Referring now to the drawing, there is shown in Figure 1 a tubular resistance element generally indicated at It, having cup-shaped terminal connectors generally indicated at H, fitting over its ends and shaped to be connected to plumbing fittings generally indicated at I2 in a Water line so that water will flow through the tube In. An impelling element, generally indicated at l3 fits within the inlet end of the resistance tube I0 and is shaped to direct the water in spiral or circular paths throughout the length of the tube. Thus a desired helical flow is created to eliminate the formation of air or steam bubbles and additional turbulence is created to increase heat transfer. More particularly, the tube It) comprises an elongated cylinder [4 formed from any suitable dielectric material, such as a ceramic, glass or any of the well-known resins. The inner surface of the tube I4 is coated with a resistance material 45 or a wire winding having the desired electrical characteristics for the resistor. At the opposite ends of the tube I4, there is a highly conductive coating l6, such as silver, extending from the resistance coating l5, around the ends of the tube and along the outer surface thereof.

The cups II are adapted to act as electrical terminals and thus have enlarged portions I1 fitting over the coatings It on the outer surface of the tube I 4. The cups are secured in this position preferably by a solder connection indicated at H3 in Figure 1.

Still referring to Figure 1, the smaller portions IQ of the cups l I are shaped to fit over the usual plumbing elements 12, and connection may be-made as by soldering or threading if desired:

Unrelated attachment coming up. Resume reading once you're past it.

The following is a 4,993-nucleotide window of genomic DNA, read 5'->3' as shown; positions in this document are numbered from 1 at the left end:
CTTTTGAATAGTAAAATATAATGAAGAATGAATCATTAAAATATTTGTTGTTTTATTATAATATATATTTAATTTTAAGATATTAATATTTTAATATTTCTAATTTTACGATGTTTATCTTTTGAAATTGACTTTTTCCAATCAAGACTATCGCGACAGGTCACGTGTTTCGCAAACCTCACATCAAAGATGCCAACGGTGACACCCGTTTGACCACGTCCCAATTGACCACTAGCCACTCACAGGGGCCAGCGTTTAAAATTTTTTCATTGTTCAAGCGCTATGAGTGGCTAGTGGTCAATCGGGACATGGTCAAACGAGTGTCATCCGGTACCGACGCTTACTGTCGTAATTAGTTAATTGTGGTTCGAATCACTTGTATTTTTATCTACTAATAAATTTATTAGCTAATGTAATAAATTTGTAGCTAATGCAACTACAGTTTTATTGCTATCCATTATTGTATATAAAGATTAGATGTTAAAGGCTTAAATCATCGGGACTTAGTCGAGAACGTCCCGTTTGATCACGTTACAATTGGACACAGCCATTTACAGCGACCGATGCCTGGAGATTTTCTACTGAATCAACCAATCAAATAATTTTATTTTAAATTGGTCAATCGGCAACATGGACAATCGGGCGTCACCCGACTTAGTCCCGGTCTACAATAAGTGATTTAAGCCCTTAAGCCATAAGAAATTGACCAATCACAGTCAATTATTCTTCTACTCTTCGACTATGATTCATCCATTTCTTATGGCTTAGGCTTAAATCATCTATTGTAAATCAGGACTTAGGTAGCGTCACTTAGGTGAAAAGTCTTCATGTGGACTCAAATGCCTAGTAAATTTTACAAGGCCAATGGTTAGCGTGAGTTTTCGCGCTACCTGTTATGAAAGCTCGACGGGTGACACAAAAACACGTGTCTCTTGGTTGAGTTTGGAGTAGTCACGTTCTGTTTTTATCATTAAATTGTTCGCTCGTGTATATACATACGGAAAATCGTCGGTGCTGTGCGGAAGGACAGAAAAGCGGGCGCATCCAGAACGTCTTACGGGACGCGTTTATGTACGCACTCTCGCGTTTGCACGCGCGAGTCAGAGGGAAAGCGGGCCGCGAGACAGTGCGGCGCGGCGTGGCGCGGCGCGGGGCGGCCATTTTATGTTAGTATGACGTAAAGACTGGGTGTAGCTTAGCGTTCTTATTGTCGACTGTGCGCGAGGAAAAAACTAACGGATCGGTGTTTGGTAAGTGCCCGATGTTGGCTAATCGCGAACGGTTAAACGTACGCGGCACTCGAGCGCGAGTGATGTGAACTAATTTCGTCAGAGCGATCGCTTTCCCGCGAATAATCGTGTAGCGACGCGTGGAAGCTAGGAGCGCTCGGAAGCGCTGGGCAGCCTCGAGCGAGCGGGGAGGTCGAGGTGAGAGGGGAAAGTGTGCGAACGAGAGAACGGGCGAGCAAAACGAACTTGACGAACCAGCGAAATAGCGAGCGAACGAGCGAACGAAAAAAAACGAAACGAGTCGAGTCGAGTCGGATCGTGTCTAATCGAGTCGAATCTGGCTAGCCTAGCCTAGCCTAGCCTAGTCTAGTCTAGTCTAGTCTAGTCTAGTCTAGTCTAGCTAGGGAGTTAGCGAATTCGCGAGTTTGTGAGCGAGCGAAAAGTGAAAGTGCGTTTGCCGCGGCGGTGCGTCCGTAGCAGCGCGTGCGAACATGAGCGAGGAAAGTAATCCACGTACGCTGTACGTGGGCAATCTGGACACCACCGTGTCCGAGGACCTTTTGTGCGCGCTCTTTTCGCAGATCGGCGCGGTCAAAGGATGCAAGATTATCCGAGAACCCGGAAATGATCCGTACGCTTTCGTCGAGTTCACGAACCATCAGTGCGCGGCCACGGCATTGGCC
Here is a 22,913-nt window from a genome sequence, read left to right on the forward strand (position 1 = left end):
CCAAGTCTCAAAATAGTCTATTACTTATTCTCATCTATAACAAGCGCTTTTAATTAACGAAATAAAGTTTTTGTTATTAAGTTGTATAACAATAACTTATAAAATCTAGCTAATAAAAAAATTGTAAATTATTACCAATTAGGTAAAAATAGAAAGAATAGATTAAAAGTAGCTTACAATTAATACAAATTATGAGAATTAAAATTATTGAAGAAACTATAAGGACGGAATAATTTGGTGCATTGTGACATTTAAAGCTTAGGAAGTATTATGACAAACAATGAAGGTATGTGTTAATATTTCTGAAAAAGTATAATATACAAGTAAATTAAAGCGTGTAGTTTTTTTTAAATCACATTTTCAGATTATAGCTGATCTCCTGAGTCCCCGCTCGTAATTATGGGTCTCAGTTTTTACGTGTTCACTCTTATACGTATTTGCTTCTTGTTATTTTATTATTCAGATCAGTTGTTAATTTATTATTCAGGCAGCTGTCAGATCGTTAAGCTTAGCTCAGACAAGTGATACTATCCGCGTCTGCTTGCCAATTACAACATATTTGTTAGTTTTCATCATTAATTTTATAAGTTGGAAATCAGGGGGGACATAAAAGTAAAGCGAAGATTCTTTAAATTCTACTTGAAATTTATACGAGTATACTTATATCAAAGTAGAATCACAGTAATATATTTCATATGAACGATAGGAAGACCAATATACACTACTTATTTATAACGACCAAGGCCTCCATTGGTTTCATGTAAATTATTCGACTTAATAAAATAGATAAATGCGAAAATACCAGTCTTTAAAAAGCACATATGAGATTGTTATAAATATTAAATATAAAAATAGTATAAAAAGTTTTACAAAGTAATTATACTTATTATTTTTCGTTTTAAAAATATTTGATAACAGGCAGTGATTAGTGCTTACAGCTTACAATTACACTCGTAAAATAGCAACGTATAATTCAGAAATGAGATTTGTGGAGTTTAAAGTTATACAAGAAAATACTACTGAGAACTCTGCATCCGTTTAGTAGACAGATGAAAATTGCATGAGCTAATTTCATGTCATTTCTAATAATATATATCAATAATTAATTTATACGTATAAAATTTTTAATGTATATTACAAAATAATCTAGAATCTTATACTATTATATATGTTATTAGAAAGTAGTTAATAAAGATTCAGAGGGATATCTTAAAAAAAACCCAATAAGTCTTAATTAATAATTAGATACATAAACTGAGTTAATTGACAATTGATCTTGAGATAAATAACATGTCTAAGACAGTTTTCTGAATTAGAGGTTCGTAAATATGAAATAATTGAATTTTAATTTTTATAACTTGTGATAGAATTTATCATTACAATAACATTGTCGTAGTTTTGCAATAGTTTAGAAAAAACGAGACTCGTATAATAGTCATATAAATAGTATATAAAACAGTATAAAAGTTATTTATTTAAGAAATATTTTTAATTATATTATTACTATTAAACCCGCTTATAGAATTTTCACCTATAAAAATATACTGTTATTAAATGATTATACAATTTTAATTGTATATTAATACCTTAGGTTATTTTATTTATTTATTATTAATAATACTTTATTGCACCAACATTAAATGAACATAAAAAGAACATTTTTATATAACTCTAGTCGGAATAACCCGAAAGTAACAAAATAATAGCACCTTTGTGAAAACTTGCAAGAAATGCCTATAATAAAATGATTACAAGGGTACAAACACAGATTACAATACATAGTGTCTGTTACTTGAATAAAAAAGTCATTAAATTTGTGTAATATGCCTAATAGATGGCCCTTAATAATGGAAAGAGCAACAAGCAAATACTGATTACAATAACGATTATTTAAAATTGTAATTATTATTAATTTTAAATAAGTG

Accordingly, the resistor, as shown in Figure 1, is constructed to receive a flow of water longitudinally therethrough in a general direction from left to right, as viewed in this figure.

The impeller I3 is shown in greater detail in Figures 2, 3 and 4. The bottom portion 20 (Figure 4) of the impeller is cylindrical and designed to fit snugly within the smaller portion H! of the left-hand cup-shaped member IT. This may be force-fitted into this position, or a suitable cement may be employed to assure a firm connection between the impeller 13 and this cup-shaped member ll.

As shown best in Figures 1 and 4, the impeller member has an'upp'er surface 2| which is sub stantially spherical.

11 9185522, preferably four in number and equal- 1y spaced around the circumference of the impeller, as indicated in Figures 1 and 2, extend from the interior of the impeller to the exterior thereof. Thus, the holes 22 direct fluid entering its interior from the left-hand end of the resistor outwardly and adjacent the resistance coating or surface l5.

Each of the holes 22 is located adjacent one end of a spiral-shaped groove 23, extending along the outer surface of the impeller I3, as can be best seen from comparison of Figures 2, 3 and 4 of the drawing. These grooves 23 are substantially adjacent the resistance surface 15 so that the water, as it is directed along the grooves with considerable force, assumes substantially spiral paths, covering the resistance coating l5.

The creation of these spiral paths of rushing water along the surface of the resistance coating l5 overcomes a natural tendency of the water to create bubbles on such surface. The turbulent water in the passage in a curved path causes a centrifugal field that will force all occurring gas or air bubbles away from the coating. In this way the bubbles are avoided and hot spots are eliminated along the surface of the resistance coating thereby avoiding rapid deterioration and faulty operation.